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# POLYTECHNIC COLLEGE OF LA UNION

AGOO, LA UNION

## Subject: Methods of Research

Instructor: Dr. Elizabeth Flores
Topic: Classification of Research Measurement
Reporter: Leonora Vasay

## Quantitative Scales of Measurement

This module discusses the basics of measurement and scales of measurement commonly used in
quantitative research.

Learning Objectives:

 List and describe the four types of scales of measurement used in quantitative research.
 Provide examples of uses of the four scales of measurement.
 Determine the appropriate measurement scale for a research problem.

Quantitative research requires that measurements be both accurate and reliable. Researchers
commonly assign numbers or values to the attributes of people, objects, events, perceptions, or
concepts. This process is referred to as measurement. The variables that are measured are
commonly classified as being measured on a nominal, ordinal, interval or ratio scale. The
following discussion defines and provides examples of each of the four levels of measurement.

Nominal Scale: The nominal scales is essentially a type of coding that simply puts people,
events, perceptions, objects or attributes into categories based on a common trait or
characteristic. The coding can be accomplished by using numbers, letters, colors, labels or any
symbol that can distinguish between the groups. The nominal scale is the lowest form of a
measurement because it is used simply to categorize and not to capture additional information.
Other features of a nominal scale are that each participant or object measured is placed
exclusively into one category and there is no relative ordering of the categories. Some examples
include distinguishing between smokers and nonsmokers, males and females, types of religious
affiliations, blondes vs. brunettes and so on. In a study related to smoking, smokers may be
assigned a value of 1 and nonsmokers may be assigned a value of 2. The assignment of the
number is purely arbitrary and at the researcher’s discretion.

Ordinal Scale: The ordinal scale differs from the nominal scale in that it ranks the data from
lowest to highest and provides information regarding where the data points lie in relation to one
another. An ordinal scale typically uses non-numerical categories such as low, medium and high
to demonstrate the relationships between the data points. The disadvantage of the ordinal scale is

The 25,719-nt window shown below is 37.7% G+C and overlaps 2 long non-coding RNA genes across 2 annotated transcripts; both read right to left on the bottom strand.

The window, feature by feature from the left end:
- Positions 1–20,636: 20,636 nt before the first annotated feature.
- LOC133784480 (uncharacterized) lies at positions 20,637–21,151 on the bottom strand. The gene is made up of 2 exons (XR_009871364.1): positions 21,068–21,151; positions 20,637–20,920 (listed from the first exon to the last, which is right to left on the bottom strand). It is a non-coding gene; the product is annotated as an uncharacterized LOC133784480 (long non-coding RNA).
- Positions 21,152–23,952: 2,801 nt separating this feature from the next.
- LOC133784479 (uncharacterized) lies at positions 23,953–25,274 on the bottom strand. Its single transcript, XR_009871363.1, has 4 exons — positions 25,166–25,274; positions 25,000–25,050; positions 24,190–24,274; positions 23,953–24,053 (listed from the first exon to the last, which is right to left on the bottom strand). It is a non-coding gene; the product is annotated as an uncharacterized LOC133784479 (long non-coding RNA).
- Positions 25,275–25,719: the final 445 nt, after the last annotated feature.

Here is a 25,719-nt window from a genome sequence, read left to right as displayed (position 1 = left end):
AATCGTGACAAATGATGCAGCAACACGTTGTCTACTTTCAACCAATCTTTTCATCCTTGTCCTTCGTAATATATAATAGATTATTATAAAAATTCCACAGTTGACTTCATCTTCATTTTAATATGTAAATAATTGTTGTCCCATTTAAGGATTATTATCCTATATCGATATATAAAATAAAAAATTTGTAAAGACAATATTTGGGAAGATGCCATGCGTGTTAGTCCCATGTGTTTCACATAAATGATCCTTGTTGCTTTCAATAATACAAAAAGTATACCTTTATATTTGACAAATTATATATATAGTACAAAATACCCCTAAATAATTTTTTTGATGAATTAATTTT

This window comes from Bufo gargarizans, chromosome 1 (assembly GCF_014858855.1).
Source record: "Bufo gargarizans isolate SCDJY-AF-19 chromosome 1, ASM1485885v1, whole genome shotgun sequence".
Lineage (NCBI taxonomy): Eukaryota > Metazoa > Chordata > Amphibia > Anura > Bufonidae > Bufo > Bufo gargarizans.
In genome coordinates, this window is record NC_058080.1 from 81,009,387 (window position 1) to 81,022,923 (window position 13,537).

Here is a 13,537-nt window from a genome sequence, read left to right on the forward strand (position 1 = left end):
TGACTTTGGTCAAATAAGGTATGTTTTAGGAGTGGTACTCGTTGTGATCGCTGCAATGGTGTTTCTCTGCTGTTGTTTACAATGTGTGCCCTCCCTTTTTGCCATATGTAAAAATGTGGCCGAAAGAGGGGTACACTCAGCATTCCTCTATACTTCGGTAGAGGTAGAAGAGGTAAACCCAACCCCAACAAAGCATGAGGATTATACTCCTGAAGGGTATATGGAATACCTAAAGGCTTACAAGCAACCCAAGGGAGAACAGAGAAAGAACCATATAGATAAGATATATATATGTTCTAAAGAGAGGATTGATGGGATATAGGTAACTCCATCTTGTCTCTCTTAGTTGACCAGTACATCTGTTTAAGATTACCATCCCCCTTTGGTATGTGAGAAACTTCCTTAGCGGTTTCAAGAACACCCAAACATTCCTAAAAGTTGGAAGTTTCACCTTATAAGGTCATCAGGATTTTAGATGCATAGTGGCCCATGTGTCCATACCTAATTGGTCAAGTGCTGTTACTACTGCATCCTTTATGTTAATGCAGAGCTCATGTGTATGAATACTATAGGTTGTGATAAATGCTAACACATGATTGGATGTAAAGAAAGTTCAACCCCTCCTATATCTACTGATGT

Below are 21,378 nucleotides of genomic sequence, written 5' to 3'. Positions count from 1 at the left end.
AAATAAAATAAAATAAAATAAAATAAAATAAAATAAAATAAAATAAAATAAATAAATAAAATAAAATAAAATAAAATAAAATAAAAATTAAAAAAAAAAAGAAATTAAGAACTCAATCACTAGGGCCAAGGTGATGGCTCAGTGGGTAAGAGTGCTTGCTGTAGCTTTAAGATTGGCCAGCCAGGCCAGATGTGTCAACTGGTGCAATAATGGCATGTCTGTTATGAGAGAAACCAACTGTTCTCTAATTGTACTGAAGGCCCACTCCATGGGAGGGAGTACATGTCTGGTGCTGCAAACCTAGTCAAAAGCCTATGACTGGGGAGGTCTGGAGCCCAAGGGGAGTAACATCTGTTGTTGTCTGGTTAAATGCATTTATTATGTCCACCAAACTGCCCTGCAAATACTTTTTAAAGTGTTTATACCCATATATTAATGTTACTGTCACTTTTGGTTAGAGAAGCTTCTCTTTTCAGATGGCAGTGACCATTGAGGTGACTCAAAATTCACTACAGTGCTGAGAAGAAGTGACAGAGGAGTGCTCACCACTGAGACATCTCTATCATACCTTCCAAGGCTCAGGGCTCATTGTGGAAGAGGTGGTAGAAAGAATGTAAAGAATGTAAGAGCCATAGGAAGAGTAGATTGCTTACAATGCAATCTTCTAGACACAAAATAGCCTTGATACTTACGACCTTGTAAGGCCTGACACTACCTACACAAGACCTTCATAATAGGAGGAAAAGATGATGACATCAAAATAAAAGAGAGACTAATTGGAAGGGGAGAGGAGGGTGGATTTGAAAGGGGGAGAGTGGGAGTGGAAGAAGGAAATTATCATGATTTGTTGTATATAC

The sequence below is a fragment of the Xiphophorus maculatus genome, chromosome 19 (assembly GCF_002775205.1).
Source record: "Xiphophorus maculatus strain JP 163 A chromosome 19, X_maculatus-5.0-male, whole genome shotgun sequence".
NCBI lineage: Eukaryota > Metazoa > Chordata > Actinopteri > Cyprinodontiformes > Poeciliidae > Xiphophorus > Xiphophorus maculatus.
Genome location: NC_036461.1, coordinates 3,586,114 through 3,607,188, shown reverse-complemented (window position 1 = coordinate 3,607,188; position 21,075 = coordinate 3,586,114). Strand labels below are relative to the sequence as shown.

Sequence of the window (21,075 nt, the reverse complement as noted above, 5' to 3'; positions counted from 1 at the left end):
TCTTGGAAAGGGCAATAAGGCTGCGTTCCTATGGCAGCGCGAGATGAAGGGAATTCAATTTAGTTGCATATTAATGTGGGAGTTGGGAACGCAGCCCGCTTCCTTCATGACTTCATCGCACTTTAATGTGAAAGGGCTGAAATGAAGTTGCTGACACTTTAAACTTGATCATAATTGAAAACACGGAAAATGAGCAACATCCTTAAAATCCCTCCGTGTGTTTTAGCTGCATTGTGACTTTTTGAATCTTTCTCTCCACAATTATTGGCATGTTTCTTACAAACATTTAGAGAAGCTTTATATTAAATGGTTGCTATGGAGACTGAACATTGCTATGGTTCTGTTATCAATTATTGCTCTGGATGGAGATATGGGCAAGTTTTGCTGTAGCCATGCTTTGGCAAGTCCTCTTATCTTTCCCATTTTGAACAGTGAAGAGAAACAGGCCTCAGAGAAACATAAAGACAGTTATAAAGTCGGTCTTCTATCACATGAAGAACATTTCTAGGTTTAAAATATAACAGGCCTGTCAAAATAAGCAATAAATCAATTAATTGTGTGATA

that it does not provide information regarding the magnitude of the difference between the data
points or rankings. An example of the use of an ordinal scale would be a study that examines the
smoking rates of teenagers. The data collected may indicate that the teenage smokers in the study
smoked anywhere from 15 to 40 cigarettes per day. The data could be arranged in order and
examined in terms of the number of smokers at each level.

Interval Scale: An interval scale is one in which the actual distances, or intervals between the
categories or points on the scale can be compared. The distance between the numbers or units on
the scale are equal across the scale. An example would be a temperature scale, such as the
Farenheit scale. The distance between 20 degrees and 40 degrees is the same as between 60
degrees and 80 degrees. A distinguishing feature of interval scales is that there is no absolute
zero point because the key is simply the consistent distance or interval between categories or
data points.

Ratio Scale: The ratio scale contains the most information about the values in a study. It
contains all of the information of the other three categories because it categorizes the data, places
the data along a continuum so that researchers can examine categories or data points in relation
to each other, and the data points or categories are equal distances or intervals apart. However,
the difference is the ratio scale also contains a non-arbitrary absolute zero point. The lowest data
point collected serves as a meaningful absolute zero point which allows for interpretation of ratio
comparisons. Time is one example of the use of a ration measurement scale in a study because it
is divided into equal intervals and a ratio comparison can be made. For example, 20 minutes is
twice as long as 10 minutes.

The following Slideshare presentation, Measurement and Scales, provides an excellent overview
of measurement terminology, the four scales of measurements, a concept map of when to use
each type of scale, specific examples and information concerning the development of a scale.